Graveside Chatter

Written by J, a member of the cemetery reclamation committee, who is also a mental health consumer and a veteran.  He was inspired to write this following visits to the cemeteries, as preparations were underway to hold the first of our annual Veteran’s Memorial Programs.  It is written from the perspective of those forgotten in the cemeteries.

Hey Jim, you awake?  I was wondering what you thought about that noise in May about us Veterans.  If I remember right they were talking about Memorial Day.  What is that?  I recall Armistice Day.  The key was the eleventh hour of the eleventh day on the eleventh month.  The war to end all wars would end.  You remember that?  Yeah.  But know what is really strange?

Memorial Day was not at one time a national holiday.  It started in 1873 in New York.  They were the first state to declare a holiday on May 30th.  It was not until the end of the 1800’s that the rest of the states joined in with New York and declared Memorial Day a holiday.  After World War I, Memorial Day was changed to honor all the dead in all American wars which started with the American Revolution.  The U.S. Congress declared Memorial Day a national holiday in 1971, and changed the date from May 30th to the last Monday in May.  That was to give workers a three day week-end.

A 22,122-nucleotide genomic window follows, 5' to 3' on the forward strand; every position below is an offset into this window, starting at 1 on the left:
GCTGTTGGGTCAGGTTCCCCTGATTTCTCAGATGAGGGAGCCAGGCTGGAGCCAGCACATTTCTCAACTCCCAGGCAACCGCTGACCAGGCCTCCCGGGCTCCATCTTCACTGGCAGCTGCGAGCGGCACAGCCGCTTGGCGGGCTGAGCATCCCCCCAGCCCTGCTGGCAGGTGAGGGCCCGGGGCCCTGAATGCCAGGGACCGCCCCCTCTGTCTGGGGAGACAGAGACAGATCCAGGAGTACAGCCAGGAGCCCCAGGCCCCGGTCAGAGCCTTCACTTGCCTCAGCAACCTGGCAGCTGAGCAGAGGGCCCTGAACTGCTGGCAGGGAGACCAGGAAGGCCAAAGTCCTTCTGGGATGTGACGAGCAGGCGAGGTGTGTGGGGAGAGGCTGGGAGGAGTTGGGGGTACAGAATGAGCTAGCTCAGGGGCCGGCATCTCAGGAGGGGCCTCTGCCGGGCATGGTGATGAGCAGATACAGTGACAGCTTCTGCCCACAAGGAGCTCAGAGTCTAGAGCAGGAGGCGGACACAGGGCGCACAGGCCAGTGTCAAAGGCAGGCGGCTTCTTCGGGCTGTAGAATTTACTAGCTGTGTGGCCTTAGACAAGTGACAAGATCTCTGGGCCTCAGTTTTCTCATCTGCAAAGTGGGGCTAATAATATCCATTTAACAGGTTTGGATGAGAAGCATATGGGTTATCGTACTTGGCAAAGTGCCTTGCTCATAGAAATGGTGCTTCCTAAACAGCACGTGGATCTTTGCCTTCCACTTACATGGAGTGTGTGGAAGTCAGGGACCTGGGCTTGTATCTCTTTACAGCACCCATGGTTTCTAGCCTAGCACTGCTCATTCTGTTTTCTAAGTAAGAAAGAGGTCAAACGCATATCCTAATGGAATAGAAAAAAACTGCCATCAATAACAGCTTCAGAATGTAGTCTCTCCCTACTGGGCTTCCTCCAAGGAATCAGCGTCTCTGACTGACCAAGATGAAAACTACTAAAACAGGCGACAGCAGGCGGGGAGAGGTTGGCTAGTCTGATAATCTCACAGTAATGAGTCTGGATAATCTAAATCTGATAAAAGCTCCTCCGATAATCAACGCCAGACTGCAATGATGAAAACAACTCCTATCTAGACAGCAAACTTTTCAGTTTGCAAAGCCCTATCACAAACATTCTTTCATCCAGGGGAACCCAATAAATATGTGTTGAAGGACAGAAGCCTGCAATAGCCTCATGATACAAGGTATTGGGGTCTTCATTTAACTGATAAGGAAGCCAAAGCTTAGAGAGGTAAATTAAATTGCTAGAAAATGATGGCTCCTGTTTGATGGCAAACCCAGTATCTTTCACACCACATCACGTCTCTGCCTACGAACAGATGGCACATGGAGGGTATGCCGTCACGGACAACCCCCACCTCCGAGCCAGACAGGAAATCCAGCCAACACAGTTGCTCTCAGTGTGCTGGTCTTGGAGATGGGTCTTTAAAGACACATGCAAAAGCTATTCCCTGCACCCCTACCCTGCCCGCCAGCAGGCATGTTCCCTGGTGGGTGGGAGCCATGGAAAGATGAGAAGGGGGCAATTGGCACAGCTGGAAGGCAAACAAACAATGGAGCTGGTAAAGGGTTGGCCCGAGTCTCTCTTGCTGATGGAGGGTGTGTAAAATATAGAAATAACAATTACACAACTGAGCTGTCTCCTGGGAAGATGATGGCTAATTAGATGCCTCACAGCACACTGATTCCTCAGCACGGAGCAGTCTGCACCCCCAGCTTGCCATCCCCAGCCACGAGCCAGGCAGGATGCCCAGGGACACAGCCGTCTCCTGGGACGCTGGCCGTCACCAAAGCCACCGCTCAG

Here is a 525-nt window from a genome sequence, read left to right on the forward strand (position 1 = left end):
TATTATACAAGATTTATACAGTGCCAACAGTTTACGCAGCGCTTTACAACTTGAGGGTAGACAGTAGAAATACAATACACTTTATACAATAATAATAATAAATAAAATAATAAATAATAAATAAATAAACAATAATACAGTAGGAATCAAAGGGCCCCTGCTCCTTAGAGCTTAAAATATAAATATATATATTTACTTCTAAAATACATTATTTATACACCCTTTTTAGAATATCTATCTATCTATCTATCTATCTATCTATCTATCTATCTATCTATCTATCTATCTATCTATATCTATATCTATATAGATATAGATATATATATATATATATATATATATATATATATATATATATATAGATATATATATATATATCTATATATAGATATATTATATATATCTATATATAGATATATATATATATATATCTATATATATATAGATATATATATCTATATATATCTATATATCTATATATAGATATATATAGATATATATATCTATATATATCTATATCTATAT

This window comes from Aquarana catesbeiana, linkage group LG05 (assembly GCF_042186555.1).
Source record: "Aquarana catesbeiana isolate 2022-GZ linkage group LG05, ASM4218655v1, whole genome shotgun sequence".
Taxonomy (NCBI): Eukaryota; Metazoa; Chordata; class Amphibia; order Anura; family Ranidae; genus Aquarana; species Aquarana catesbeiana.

Veteran’s Day is different.  In 1919, on the first aniversary of the World War I armistice, President Woodrow Wilson issued a proclamation expressing the pride of the country in the heroism of those who died during the war.  The observance of silence beginning at the 11th hour, the 11th day of the 11th month.  In 1938, the Congress of the United States declared that Armistice Day become a federal      holiday.  It was not until 1954 that the name of the holiday changed from Armistice Day to Veterans Day.  This was done to honor those who served in World War II and the Korean War.  Today this holiday honors all veterans.

So that is what happened Joe.  But you are right, I believe that many people do not know how the two holidays came into being.  Have you seen Roger?  He worked on the farm.  Anyway, I noticed the grounds where we lived.  It is all empty.  All the buildings are gone, even the farm.  What happened?  I hope those people were serious when they said, “Gone, but not forgotten.”